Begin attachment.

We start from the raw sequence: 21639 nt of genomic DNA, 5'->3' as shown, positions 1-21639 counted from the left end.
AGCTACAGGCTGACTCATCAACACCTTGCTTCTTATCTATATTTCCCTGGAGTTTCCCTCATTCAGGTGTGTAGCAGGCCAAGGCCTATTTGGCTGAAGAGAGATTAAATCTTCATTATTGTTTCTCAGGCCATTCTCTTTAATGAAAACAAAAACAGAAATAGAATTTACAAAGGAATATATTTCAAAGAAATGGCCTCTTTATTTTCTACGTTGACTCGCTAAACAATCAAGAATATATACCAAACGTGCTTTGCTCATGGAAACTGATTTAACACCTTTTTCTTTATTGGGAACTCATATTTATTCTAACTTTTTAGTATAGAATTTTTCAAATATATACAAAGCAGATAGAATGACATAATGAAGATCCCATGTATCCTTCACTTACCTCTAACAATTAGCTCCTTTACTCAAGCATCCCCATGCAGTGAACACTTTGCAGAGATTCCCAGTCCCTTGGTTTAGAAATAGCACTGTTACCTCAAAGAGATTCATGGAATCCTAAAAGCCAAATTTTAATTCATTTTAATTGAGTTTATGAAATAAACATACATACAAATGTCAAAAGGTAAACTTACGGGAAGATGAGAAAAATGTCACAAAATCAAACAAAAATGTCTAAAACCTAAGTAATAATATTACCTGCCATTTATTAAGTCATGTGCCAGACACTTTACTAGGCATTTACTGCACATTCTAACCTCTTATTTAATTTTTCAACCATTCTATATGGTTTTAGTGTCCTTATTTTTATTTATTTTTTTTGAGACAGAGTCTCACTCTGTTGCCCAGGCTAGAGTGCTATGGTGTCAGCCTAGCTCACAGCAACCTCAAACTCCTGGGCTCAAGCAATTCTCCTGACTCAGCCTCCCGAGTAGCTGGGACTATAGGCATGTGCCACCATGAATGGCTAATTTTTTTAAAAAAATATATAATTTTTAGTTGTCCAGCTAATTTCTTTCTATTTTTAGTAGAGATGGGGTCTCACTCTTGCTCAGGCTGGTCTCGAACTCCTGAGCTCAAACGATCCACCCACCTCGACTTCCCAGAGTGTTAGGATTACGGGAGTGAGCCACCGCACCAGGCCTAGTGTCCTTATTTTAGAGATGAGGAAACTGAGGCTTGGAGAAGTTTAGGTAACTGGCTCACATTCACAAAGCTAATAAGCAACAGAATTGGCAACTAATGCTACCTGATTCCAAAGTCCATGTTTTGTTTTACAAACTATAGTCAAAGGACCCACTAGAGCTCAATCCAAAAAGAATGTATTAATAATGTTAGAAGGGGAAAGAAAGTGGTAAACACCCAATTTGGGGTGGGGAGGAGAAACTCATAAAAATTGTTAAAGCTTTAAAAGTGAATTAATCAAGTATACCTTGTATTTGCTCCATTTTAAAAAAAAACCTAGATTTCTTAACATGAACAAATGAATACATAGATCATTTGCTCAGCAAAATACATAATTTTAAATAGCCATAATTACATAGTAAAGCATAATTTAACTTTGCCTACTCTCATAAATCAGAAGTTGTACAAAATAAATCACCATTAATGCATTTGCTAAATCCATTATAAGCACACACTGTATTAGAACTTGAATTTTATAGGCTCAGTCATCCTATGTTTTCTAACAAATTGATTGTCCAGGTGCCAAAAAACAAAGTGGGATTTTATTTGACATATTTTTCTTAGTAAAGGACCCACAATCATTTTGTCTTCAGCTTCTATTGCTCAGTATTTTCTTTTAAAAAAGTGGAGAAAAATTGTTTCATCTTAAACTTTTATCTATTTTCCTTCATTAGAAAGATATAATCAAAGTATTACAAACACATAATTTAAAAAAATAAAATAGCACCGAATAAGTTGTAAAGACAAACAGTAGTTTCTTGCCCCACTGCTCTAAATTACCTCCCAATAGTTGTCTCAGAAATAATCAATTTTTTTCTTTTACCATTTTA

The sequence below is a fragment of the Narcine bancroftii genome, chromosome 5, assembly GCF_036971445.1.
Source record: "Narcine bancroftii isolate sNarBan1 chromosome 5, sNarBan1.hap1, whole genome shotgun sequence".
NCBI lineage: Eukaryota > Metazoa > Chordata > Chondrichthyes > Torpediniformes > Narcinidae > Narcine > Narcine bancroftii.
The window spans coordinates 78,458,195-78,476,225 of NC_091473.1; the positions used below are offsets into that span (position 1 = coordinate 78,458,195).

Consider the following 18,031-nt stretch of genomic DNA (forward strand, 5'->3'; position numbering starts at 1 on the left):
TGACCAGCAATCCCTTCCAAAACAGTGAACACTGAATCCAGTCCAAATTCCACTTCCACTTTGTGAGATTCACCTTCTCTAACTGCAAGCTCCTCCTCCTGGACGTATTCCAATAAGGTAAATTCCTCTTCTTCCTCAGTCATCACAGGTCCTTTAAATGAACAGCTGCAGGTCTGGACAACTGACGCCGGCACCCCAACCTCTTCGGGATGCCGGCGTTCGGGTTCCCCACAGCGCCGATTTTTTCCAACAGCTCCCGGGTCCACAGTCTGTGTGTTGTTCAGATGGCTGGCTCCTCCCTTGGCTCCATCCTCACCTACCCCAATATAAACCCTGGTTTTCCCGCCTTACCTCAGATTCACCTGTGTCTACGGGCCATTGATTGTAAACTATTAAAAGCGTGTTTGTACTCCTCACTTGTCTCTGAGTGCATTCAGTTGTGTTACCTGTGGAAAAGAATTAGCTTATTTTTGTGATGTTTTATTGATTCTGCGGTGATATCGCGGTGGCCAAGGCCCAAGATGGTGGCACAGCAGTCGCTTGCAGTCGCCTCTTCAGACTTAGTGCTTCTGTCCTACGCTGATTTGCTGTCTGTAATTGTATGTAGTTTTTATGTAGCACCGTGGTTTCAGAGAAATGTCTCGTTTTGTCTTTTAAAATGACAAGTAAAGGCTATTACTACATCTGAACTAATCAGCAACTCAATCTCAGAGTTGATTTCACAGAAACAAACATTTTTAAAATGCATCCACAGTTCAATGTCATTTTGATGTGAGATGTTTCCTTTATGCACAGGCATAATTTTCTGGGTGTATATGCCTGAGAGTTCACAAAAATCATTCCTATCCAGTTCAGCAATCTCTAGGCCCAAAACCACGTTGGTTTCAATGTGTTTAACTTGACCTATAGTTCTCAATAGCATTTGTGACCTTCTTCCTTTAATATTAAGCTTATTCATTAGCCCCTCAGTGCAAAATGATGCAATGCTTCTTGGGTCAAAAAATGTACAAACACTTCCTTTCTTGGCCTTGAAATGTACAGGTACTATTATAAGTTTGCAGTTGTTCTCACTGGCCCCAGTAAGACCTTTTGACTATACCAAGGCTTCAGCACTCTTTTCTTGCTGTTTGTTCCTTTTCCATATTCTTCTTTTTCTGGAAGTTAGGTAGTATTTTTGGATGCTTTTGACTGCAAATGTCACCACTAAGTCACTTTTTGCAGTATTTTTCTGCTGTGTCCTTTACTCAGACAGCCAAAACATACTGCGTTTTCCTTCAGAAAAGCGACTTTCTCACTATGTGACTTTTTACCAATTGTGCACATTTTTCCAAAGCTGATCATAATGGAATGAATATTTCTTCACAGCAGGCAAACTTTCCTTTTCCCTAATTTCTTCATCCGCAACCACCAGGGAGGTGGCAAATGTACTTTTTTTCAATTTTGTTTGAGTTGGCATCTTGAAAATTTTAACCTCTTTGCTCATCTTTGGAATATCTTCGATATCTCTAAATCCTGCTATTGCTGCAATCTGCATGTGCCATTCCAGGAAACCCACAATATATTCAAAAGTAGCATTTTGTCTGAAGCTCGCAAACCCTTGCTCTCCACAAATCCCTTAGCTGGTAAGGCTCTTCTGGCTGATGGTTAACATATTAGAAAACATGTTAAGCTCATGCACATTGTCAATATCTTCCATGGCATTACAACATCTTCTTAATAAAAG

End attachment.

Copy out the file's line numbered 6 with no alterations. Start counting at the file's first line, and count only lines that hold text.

The window spans coordinates 78,458,195-78,476,225 of NC_091473.1; the positions used below are offsets into that span (position 1 = coordinate 78,458,195).